Monday, 10 July 2017


At Iemoto's Hana So Exhibition in April, apart from the spectacle of the 'mirror ivy leaves' and large arrangements in the stone garden, there were, also, cabinets with miniature arrangements. Photographing them was difficult as they were behind glass. I found the tiny hand made vases exquisite and when used with plant materials to create arrangements, they were an absolute delight.

Miniature ikebana is now part of the Sogetsu curriculum as a lesson in the new Book 5. It was first introduced as a style by Kasumi Teshigahara, the second Iemoto. Several tiny arrangements are usually placed on some sort of display board or base.

In class, as we are continuing to work through Book 5, we found making miniature arrangements enjoyable but, not necessarily, easy. Because of their size, the viewer is forced to look at them very closely, thus noticing every imperfection. So, great attention needs to be given to every detail and principle of ikebana.

I enlarged this photograph of my arrangements so that the tiny details can be better seen.
Lucy Papas

Vicky Kalokathis
Bredenia Raquel
A couple of lessons ago, Vicky brought me this large and quite heavy Fan Aloe (Aloe Plicatilis) and said she couldn't wait to see what I was going to do with it. Quite frankly, I'd never used this material before, so I had no idea what to do with it.

Its weight was the first difficulty to overcome and, after trying a number of large and heavy containers, I settled on one I made many years ago. The wings or buttresses help to support the aloe when placed with the weight distributed over the buttresses. In fact, it became quite stable.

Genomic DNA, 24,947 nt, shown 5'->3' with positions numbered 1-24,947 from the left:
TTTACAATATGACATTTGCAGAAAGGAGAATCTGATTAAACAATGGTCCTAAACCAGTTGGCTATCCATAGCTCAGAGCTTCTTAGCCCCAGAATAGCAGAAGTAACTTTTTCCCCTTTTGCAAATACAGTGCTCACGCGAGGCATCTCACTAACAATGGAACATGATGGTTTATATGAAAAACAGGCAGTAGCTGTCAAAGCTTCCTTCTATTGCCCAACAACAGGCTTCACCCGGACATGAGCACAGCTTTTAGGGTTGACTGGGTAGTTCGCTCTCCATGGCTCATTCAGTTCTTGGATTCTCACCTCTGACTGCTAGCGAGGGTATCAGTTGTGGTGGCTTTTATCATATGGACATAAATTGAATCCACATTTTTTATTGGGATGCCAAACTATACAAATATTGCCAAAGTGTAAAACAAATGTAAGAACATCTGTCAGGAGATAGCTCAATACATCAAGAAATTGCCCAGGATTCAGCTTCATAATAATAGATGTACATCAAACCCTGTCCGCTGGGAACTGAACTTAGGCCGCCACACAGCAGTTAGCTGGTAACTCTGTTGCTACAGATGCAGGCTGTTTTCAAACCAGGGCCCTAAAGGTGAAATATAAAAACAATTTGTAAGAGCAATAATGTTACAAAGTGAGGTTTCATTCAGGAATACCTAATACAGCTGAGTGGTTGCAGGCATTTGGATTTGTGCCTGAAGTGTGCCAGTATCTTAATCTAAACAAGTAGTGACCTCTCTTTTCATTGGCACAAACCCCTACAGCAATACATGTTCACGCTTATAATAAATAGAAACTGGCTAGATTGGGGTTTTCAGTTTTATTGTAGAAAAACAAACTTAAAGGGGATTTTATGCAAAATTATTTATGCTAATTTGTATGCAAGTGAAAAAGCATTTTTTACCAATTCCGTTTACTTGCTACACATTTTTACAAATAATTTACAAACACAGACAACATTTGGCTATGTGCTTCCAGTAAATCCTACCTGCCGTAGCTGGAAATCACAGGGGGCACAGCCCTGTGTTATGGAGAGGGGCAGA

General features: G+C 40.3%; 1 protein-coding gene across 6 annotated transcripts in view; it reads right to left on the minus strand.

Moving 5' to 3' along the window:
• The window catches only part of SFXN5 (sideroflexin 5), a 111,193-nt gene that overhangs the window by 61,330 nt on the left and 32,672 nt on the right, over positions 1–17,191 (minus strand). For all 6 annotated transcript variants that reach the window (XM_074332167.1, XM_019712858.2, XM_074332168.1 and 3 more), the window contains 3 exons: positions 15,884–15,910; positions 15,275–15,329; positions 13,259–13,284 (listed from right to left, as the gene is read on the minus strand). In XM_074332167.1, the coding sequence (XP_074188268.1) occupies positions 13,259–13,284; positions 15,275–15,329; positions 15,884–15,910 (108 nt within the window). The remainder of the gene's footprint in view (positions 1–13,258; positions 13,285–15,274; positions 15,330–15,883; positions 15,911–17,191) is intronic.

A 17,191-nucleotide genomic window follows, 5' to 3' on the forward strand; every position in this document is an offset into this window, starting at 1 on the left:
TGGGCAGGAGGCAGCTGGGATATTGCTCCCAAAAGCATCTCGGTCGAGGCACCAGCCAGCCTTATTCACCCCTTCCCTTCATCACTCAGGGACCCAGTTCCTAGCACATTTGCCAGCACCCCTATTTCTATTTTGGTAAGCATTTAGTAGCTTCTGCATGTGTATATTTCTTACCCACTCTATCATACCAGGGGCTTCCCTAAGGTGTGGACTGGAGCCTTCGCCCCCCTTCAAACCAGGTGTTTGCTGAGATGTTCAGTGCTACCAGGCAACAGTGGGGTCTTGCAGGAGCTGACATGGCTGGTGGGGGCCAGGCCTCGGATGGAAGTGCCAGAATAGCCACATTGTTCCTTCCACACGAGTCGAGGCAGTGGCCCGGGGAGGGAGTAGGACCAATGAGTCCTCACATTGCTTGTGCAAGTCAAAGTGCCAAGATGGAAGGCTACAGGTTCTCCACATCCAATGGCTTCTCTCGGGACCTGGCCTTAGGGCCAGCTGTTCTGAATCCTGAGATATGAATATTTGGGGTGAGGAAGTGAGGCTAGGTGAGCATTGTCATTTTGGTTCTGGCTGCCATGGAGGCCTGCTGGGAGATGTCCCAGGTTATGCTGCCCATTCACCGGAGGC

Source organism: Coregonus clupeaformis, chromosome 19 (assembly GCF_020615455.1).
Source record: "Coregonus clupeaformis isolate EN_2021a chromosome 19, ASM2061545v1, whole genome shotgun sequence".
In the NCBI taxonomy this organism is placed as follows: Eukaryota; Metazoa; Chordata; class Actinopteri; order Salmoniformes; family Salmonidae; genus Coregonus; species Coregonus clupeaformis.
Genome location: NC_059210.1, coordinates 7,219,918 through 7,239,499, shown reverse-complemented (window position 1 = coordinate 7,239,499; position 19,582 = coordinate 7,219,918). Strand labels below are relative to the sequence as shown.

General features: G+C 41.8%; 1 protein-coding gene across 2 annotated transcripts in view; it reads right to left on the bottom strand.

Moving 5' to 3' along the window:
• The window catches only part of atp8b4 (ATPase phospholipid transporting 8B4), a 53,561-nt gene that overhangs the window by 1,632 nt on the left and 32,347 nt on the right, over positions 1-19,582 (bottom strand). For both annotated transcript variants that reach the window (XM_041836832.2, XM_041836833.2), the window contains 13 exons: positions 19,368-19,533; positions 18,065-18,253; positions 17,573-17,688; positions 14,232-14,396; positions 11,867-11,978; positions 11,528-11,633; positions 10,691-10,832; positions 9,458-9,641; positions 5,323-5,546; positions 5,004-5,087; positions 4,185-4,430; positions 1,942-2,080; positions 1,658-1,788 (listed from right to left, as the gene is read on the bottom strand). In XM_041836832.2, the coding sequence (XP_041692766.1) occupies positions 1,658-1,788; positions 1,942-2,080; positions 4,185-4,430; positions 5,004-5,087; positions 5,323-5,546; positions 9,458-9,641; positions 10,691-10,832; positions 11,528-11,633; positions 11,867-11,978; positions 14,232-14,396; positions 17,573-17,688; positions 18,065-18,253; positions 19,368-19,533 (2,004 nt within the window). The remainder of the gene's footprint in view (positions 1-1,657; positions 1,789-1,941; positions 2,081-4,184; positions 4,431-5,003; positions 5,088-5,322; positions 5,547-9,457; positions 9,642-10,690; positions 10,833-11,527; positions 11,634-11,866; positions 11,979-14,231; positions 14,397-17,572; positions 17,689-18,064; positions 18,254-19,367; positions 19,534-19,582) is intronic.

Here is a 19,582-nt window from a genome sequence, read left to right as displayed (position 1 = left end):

Fan Aloe, cane begonia, amaranthus and hydrangeas
Two lessons later, I had set the theme from Book 5 'Glass Containers'. Although the rest of the materials in the above arrangement had died, the aloe was still very green and fresh looking, so I decided to use it in a different way. I separated the two fans and placed them in one large and one smaller glass container. Then I thought they could, also, be displayed together. I tried placing a flower in the arrangement but it looked too much like decoration, so I left it out.

Unfortunately, I could not capture in the photographs the silvery patina that appears on the leaves when they are submerged under water.

The two arrangements, below are Vicky's and, it's obvious, she had the same idea with the aloe.

Fan Aloe and Oriental lily bud

Aspidistra and rose hips

The two arrangements, below, are by Bredenia.
Strelitzia juncea leaves and contorted
hazel branch

Gymea leaf and a very early flowering japonica

Lucy showed versatility by going very modern and very naturalistic.

Strelitzia nicolai  leaf and camellias

Strelitzia stem and beefsteak begonia leaf.
Aurelia worked very hard with the mechanics needed to support the very heavy orange and lemon branches in this arrangement with the theme 'Fruit Bearing Branches'. She, very wisely, chose a heavy ceramic vase with a thick lip. The result was quite delightful.

Nicole, who is nearing the end of book 4, did this 'Arrangement with Plants on a Wall' and hung it next to the woodblock print.
Contorted willow, New Zealand flax and flowers from a succulent
Bye for now,

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